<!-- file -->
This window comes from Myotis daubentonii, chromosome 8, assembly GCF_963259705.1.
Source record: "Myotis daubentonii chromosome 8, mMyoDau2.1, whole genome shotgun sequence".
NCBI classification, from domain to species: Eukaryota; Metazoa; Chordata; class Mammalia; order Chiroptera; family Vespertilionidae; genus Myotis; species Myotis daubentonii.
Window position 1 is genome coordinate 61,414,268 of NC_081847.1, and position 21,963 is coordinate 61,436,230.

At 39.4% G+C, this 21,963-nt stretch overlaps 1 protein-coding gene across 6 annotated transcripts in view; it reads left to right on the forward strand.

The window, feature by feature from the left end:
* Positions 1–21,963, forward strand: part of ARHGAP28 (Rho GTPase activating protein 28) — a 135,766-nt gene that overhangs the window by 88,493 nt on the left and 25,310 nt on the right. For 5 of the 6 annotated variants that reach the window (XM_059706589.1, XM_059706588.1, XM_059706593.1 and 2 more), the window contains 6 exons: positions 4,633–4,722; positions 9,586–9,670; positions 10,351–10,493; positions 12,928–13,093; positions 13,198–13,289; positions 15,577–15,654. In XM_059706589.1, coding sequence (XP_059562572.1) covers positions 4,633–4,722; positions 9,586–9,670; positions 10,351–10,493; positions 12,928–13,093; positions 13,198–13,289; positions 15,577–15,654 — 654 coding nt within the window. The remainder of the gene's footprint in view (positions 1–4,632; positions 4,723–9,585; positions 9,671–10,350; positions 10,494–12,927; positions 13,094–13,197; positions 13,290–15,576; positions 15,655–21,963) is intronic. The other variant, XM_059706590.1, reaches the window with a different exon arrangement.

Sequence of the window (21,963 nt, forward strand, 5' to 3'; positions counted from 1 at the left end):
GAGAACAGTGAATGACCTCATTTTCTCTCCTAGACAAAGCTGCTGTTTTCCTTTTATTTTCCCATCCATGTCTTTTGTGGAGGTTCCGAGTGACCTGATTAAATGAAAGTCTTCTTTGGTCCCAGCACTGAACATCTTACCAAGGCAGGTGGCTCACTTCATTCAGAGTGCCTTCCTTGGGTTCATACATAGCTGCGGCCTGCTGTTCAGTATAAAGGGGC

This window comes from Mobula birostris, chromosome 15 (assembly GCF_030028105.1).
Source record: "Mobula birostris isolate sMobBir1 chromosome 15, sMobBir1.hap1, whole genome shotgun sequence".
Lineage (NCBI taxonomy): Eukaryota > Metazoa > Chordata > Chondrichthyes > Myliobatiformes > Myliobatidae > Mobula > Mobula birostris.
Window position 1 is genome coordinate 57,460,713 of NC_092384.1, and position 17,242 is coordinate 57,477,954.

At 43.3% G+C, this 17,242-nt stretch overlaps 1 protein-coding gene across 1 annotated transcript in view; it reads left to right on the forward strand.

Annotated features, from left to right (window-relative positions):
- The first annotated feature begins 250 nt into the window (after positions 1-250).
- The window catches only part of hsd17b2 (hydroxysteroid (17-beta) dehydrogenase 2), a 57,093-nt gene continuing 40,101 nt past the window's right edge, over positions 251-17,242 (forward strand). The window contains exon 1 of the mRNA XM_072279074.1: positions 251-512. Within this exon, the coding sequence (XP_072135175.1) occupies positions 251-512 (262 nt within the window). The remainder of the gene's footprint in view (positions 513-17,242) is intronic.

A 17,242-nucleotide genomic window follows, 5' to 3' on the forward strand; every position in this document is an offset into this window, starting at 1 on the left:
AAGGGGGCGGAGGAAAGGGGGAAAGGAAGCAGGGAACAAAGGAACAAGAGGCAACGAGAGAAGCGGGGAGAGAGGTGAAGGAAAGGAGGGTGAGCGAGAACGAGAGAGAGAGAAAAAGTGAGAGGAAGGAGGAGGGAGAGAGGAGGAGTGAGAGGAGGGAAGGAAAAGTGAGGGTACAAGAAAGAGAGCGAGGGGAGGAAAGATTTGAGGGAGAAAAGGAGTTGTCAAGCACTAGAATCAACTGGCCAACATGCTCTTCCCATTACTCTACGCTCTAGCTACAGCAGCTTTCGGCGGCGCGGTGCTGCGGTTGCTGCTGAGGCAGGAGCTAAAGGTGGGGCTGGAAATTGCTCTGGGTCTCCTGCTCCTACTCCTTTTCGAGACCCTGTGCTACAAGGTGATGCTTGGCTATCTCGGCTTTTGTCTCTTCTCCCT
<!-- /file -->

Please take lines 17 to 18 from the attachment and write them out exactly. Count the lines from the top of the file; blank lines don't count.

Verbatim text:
- The window catches only part of hsd17b2 (hydroxysteroid (17-beta) dehydrogenase 2), a 57,093-nt gene continuing 40,101 nt past the window's right edge, over positions 251-17,242 (forward strand). The window contains exon 1 of the mRNA XM_072279074.1: positions 251-512. Within this exon, the coding sequence (XP_072135175.1) occupies positions 251-512 (262 nt within the window). The remainder of the gene's footprint in view (positions 513-17,242) is intronic.

A 17,242-nucleotide genomic window follows, 5' to 3' on the forward strand; every position in this document is an offset into this window, starting at 1 on the left: